No one can deny that Louise Casey's report of the Inspection of Rotherham Borough Council, published last month, can be perceived as anything but a crucial wake up call. The denial of Council members, police, social services and other relevant agencies as to the scale and impact of child sexual exploitation in the area was shocking. It is now long overdue for every individual and organisation working with children and young people to recognise this and take responsibility.
Child sexual exploitation is an abhorrent crime that has a long-lasting and devastating impact on victims. Yet it has taken the events in Rotherham and Rochdale amongst others for such abuse to even start to be considered as a priority. But the government has started to take action to tackle it, with a number of actions and announcements that we should welcome without hesitation.
Earlier this week, the Prime Minister held a National Summit at Downing Street and announced significant measures to tackle child sexual abuse and exploitation nationally, including;
- a consultation on extending the new criminal offence of 'wilful neglect' of patients to children's social care, education and elected members;
- a national whistleblowing helpline to encourage those working in the public sector to report bad practice;
- a new Child Sexual Abuse Taskforce of experts to support local areas; and
- additional funding for survivors of sexual abuse.
Another important step that will make strides in ensuring the police are prioritising child sexual abuse is to give child sexual abuse the status of a national threat in the Strategic Policing Requirement. No longer will the police be able to hide behind other priorities as a reason not to act.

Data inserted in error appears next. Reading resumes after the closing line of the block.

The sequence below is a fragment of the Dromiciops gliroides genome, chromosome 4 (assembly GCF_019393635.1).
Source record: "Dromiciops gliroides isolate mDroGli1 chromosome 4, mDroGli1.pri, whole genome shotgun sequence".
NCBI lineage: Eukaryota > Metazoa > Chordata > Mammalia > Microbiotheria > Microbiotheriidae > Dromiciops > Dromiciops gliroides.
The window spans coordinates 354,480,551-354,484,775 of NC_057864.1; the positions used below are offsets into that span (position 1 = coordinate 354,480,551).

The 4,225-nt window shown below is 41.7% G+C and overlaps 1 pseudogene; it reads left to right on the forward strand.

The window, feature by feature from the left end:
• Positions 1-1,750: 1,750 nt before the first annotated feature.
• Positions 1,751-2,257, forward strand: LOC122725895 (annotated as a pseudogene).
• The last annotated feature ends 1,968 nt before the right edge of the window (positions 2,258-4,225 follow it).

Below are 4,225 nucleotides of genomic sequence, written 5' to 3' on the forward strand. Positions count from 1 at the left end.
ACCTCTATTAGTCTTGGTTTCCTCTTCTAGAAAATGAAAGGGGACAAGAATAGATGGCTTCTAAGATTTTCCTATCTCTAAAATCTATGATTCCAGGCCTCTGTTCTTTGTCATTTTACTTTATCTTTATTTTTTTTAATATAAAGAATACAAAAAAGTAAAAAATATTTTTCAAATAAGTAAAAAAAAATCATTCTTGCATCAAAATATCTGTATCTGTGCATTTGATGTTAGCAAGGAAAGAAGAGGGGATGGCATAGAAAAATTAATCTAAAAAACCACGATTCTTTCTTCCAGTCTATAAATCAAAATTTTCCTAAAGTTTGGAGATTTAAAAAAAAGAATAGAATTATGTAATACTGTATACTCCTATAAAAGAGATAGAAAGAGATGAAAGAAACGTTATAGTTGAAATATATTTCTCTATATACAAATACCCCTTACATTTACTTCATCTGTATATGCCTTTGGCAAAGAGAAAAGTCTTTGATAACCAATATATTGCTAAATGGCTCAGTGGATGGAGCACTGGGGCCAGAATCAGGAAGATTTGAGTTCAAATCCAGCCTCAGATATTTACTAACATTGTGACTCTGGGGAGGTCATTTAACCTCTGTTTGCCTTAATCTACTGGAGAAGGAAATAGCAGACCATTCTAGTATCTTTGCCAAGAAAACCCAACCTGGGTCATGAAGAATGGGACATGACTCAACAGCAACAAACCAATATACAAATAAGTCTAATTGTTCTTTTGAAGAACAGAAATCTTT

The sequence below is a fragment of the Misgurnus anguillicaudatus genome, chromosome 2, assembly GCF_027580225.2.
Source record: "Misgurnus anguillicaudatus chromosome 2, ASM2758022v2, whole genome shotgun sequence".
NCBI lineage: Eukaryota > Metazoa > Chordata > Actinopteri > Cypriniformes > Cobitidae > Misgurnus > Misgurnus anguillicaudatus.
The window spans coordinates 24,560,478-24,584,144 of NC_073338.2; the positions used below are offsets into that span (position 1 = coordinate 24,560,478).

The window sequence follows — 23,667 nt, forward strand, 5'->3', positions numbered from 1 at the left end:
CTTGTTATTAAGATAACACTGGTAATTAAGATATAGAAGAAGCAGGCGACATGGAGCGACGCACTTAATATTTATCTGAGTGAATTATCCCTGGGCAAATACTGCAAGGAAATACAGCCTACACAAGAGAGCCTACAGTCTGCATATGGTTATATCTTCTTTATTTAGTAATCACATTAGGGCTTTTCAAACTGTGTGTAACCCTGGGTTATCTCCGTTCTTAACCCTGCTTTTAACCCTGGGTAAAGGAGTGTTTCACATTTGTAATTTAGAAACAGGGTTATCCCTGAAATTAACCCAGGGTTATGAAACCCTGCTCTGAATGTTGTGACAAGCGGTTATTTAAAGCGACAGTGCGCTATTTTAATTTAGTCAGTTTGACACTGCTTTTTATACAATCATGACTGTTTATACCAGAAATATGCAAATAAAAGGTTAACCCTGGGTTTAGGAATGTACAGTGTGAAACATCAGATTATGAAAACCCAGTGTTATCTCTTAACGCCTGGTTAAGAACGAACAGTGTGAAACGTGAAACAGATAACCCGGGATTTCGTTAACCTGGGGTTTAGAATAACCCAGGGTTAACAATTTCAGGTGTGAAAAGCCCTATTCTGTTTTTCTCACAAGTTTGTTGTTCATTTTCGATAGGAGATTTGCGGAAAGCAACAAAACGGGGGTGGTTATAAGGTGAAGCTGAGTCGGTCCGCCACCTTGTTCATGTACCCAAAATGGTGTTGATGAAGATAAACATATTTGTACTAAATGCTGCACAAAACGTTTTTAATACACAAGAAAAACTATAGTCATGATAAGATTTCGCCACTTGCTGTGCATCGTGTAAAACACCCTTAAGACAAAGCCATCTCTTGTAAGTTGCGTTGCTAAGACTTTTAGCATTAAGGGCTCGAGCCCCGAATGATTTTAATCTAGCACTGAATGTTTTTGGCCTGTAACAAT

Despite these steps forward, we still face a lack of understanding around this issue. Many perceive child sexual exploitation as uncommon and infrequent, which is both carried out by, and against, minority groups and individuals. This is wrong. We need to recognise that child sexual exploitation can be committed by, and against, any individual, regardless of age, gender, race, background or other characteristic. In fact, a significant proportion of children who are sexually abused are abused by someone they know. This is a fact that many are not aware of.
As the Police and Crime Commissioner for Northamptonshire, I am utilising my position as leader in the local area to take action against child sexual exploitation. I have committed to further funding of £1 million through the Police Precept that will be ring-fenced to help support victims of crime, including those affected by child sexual exploitation and young people impacted by domestic and sexual violence.
Later this month, I will be launching a Ten Point Pledge; a commitment to my county and our children and young people as to what action we will take in tackling all forms of abuse. We are committed to bringing the perpetrators of child abuse and exploitation to justice, because we recognise that the absence of prosecutions will fail to give victims the confidence that the justice system is on their side and that the perpetrators will be stopped. We are also committed, as a county, to offer long-term support to victims, with the understanding that it is not just the immediate support that victims need, but for such support to be available throughout their lifetime.
The Commission will also be launching a major piece of research on child online safety. Many meetings between a victim and perpetrator are facilitated by contact online beforehand, and we have recognised the need to deepen our understanding about how children and young people are using the internet. Our work in this area will be able to most helpfully work with parents and carers, children and young people and all relevant organisations to understand how better to protect children online and improve understanding about the risks of using the internet.
We cannot simply do nothing and wait for a repeat of the shocking Rotherham events to unfold in another area. It is encouraging that the government is starting to commit to tackling child sexual exploitation, but this is just the first step. Words need to turn into action. Victims need to be listened to and believed. Perpetrators need to be disrupted, prosecuted, and brought to justice for their actions. Agencies need to take responsibility for protecting, safeguarding and supporting all children and young people that may be exploited. We need to recognise that child sexual exploitation is the rape and abuse of children; and begin to tackle it as just that and no less.